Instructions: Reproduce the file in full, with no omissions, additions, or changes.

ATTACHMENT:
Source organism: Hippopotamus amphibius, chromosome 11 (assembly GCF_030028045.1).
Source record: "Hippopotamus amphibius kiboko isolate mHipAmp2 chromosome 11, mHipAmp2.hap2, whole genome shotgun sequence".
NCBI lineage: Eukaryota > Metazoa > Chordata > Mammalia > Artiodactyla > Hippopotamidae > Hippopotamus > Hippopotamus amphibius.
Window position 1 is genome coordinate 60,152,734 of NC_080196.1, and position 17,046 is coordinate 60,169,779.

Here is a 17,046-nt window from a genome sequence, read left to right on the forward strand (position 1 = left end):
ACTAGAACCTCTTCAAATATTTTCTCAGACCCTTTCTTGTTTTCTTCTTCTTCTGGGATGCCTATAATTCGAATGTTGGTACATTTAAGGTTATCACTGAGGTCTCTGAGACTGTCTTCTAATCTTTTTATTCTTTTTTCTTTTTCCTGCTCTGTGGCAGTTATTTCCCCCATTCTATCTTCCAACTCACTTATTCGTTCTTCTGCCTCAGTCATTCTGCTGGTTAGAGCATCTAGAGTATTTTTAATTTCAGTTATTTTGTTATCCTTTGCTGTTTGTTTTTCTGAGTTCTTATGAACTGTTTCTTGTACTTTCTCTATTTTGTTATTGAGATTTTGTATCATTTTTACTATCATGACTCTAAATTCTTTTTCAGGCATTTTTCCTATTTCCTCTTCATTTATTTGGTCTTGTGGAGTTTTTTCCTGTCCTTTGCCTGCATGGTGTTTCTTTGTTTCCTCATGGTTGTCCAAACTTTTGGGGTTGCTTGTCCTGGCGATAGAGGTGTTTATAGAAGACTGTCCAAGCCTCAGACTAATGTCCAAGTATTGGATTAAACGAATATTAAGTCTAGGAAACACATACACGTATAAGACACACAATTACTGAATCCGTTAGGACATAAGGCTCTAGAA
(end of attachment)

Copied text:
Source organism: Hippopotamus amphibius, chromosome 11 (assembly GCF_030028045.1).
Source record: "Hippopotamus amphibius kiboko isolate mHipAmp2 chromosome 11, mHipAmp2.hap2, whole genome shotgun sequence".
NCBI lineage: Eukaryota > Metazoa > Chordata > Mammalia > Artiodactyla > Hippopotamidae > Hippopotamus > Hippopotamus amphibius.
Window position 1 is genome coordinate 60,152,734 of NC_080196.1, and position 17,046 is coordinate 60,169,779.

Here is a 17,046-nt window from a genome sequence, read left to right on the forward strand (position 1 = left end):
ACTAGAACCTCTTCAAATATTTTCTCAGACCCTTTCTTGTTTTCTTCTTCTTCTGGGATGCCTATAATTCGAATGTTGGTACATTTAAGGTTATCACTGAGGTCTCTGAGACTGTCTTCTAATCTTTTTATTCTTTTTTCTTTTTCCTGCTCTGTGGCAGTTATTTCCCCCATTCTATCTTCCAACTCACTTATTCGTTCTTCTGCCTCAGTCATTCTGCTGGTTAGAGCATCTAGAGTATTTTTAATTTCAGTTATTTTGTTATCCTTTGCTGTTTGTTTTTCTGAGTTCTTATGAACTGTTTCTTGTACTTTCTCTATTTTGTTATTGAGATTTTGTATCATTTTTACTATCATGACTCTAAATTCTTTTTCAGGCATTTTTCCTATTTCCTCTTCATTTATTTGGTCTTGTGGAGTTTTTTCCTGTCCTTTGCCTGCATGGTGTTTCTTTGTTTCCTCATGGTTGTCCAAACTTTTGGGGTTGCTTGTCCTGGCGATAGAGGTGTTTATAGAAGACTGTCCAAGCCTCAGACTAATGTCCAAGTATTGGATTAAACGAATATTAAGTCTAGGAAACACATACACGTATAAGACACACAATTACTGAATCCGTTAGGACATAAGGCTCTAGAA